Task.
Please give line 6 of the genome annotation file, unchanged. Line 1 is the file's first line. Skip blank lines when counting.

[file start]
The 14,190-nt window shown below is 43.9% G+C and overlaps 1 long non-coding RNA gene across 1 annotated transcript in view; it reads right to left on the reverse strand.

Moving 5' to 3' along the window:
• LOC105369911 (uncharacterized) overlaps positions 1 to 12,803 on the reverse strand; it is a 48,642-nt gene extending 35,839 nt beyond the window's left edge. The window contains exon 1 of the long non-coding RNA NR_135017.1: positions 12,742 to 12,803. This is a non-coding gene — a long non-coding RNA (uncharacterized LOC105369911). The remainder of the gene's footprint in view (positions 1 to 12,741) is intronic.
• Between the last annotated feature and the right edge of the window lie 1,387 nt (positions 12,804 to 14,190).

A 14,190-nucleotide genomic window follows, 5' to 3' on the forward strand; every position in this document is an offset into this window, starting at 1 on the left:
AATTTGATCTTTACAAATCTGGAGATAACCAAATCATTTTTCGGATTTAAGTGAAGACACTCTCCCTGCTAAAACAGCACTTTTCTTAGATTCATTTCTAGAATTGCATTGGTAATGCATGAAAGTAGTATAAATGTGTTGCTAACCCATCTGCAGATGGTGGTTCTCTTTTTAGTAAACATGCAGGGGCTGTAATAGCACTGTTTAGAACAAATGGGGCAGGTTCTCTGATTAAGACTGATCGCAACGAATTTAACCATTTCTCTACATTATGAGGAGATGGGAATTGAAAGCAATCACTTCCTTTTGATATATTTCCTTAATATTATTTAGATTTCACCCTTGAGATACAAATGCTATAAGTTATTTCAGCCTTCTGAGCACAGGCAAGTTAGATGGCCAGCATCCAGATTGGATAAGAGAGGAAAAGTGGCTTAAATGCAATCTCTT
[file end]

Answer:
AATTTGATCTTTACAAATCTGGAGATAACCAAATCATTTTTCGGATTTAAGTGAAGACACTCTCCCTGCTAAAACAGCACTTTTCTTAGATTCATTTCTAGAATTGCATTGGTAATGCATGAAAGTAGTATAAATGTGTTGCTAACCCATCTGCAGATGGTGGTTCTCTTTTTAGTAAACATGCAGGGGCTGTAATAGCACTGTTTAGAACAAATGGGGCAGGTTCTCTGATTAAGACTGATCGCAACGAATTTAACCATTTCTCTACATTATGAGGAGATGGGAATTGAAAGCAATCACTTCCTTTTGATATATTTCCTTAATATTATTTAGATTTCACCCTTGAGATACAAATGCTATAAGTTATTTCAGCCTTCTGAGCACAGGCAAGTTAGATGGCCAGCATCCAGATTGGATAAGAGAGGAAAAGTGGCTTAAATGCAATCTCTT